Tribute to Thomas Lux

I just learned that the poet, Thomas Lux died yesterday. I first learned about this lion from Faith, who was a student in his Sarah Lawrence University MFA program. We invited him to teach at Cranbrook. He was all outsized energy. The lines of his poems strutted like a Sonny Rollins solo. The man was fun. He pitted the poets against the fiction writers in softball tournaments. He yelled out the names of specific poets to make Faith swing harder: John Ashbery, James Merrill! In Detroit, he and John Skoyles took us to Tigers games in the old and new stadiums. At dinner, he pulled his chair up to the table and knocked his long mane out of his eyes. He fulfilled the David Lettermen requirement for success: he always arrived with a story. At Sarah Lawrence, he was allowed research assistants who would delve into science and history to pluck out details that delighted him: slugs, plague victims, and god particles became the topics of poems. At his readings, he was all readiness. He could be loud hitting those lines. He could be beseeching even when he wasn’t asking for something. He was protective. He knew to nurture. He marveled at misspellings-spray-painted-over-highway-overpasses. He cared about the condition of things. He cared about the street corners where we miss and meet each other. What a goddamn loss for the planet.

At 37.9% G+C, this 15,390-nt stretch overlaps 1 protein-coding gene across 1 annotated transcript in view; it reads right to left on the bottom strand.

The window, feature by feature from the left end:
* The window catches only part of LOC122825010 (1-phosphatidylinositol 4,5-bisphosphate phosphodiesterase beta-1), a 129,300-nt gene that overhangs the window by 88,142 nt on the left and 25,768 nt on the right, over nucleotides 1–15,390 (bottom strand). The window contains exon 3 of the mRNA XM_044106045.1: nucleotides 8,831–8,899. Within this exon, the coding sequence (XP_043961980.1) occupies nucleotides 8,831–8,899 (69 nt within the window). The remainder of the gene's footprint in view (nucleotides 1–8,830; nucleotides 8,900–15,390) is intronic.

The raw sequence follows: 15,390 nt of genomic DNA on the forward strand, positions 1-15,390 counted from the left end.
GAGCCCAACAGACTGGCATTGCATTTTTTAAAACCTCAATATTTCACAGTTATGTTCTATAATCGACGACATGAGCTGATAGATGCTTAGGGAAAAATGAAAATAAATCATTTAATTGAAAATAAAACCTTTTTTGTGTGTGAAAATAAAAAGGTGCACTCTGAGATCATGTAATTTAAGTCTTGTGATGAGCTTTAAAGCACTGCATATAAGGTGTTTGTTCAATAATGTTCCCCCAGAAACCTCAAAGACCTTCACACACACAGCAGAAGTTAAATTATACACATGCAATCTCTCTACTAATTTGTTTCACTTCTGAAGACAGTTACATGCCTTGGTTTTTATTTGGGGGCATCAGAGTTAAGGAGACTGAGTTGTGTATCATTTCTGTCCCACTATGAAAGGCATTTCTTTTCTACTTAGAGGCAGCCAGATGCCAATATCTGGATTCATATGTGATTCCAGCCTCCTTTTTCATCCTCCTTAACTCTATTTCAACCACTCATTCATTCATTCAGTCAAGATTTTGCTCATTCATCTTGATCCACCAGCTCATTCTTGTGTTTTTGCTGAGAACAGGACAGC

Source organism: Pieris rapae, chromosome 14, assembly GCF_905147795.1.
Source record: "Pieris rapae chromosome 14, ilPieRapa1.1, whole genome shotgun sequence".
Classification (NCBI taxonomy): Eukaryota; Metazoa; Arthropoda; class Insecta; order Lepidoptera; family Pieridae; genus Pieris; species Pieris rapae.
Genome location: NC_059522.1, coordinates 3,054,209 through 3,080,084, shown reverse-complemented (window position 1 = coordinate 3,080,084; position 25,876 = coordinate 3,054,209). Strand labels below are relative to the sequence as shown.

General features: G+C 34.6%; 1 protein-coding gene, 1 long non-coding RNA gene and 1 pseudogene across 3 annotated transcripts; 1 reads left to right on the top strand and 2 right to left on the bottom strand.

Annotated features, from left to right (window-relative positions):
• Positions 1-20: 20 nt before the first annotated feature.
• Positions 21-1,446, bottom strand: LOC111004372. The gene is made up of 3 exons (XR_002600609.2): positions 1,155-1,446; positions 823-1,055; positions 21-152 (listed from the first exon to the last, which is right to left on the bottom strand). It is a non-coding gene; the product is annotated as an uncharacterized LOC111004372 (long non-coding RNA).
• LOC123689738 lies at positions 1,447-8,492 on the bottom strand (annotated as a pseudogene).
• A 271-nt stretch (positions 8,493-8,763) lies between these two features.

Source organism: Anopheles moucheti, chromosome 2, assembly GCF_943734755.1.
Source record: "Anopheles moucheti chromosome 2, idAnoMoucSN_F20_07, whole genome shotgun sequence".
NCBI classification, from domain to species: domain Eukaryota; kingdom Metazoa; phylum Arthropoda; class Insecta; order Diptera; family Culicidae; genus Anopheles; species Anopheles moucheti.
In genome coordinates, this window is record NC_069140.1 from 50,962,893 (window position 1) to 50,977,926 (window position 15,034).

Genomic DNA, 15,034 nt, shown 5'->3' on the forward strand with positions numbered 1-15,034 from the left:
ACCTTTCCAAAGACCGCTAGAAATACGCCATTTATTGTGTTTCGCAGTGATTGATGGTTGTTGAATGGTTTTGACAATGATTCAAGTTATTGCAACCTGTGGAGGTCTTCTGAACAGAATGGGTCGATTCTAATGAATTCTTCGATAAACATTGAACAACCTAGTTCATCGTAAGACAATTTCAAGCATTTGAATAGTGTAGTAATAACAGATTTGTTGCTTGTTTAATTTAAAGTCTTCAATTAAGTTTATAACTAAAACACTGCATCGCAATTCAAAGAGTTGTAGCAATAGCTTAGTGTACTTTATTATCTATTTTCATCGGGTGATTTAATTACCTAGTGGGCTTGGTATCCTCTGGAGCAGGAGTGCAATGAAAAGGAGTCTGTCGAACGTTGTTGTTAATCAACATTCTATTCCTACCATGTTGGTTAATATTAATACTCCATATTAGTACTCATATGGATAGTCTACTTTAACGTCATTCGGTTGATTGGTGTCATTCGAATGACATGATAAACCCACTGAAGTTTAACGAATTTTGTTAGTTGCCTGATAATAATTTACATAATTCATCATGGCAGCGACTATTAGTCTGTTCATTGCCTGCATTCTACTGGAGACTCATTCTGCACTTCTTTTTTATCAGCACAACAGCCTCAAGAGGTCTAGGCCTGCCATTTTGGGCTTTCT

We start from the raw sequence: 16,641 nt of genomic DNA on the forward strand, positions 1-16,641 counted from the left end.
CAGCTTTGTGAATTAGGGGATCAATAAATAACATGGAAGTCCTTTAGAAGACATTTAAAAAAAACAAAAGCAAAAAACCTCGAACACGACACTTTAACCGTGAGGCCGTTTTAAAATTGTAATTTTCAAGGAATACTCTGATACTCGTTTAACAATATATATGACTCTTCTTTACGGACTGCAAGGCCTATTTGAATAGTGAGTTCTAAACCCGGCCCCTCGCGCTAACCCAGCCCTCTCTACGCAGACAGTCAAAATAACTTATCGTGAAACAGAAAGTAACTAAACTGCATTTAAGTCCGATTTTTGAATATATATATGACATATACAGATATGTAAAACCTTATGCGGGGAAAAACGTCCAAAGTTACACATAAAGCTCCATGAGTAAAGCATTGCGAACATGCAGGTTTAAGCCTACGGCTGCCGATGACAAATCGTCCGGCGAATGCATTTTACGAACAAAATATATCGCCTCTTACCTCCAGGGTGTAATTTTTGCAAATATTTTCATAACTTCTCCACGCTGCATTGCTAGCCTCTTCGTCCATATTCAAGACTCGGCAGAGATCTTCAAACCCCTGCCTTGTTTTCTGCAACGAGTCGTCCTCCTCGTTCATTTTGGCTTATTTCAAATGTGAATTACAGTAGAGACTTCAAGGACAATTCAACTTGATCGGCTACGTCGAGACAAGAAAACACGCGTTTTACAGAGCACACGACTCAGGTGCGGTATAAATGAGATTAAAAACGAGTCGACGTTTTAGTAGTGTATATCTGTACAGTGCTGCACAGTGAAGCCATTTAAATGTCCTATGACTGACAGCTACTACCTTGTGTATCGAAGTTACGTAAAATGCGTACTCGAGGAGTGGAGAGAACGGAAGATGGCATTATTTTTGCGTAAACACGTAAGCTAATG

Girl in the tree! Girl in the tree!

From my friend Sri in NY: “it’s 2 p.m. we are between the vets and the union plumbers, in the march but moving very very slowly—-soooo many people! to our left, there was a girl up in a tree, probably about 12 years old, chanting her little ass off. She had a bunch of posters and kept switching them up, changing the chant with every poster, and she was LEADING the crowd. She was fearless and untiring. Because of the slow momentum we were there for quite a few minutes and she led maybe ten rounds of chanting. After a while, in awe of her and in love with her, the crowd started chanting, “Girl in the tree! Girl in the tree!” #resist

Seven Fires for cooking

1) a parilla grill with a mother fire supplying it with charcoal.  2) a chapa griddle.  3) horno de barro, a wood oven. 4) caldero cauldron. 5) rescoldo, cooking in ashes. 6) infiernillo, cooking between two fires.  7) asador, cooking things standing over a fire on an iron cross.


Chef Magnus Nilsson.  Sweden’s Fäviken restaurant.  Mind of a Chef. Season 3. Episodes 9-16.  He ponders: 1) the sources of influence, 2) the crunchiness of electricity leaving the body of a trout, and 3) the ways that limits provoke creativity. I also love the Norse origin myth where a cow, standing at the yawning gap of nowhere, licks a block of ice until Ymir falls out of it.


The word, disaster, comes from combining a latin word for stars (astrum) with a prefix (dis) which means a “lack of” or “distance from.”  Disasters, then, indicate our distance from our stars, sources, heat, primary orbit.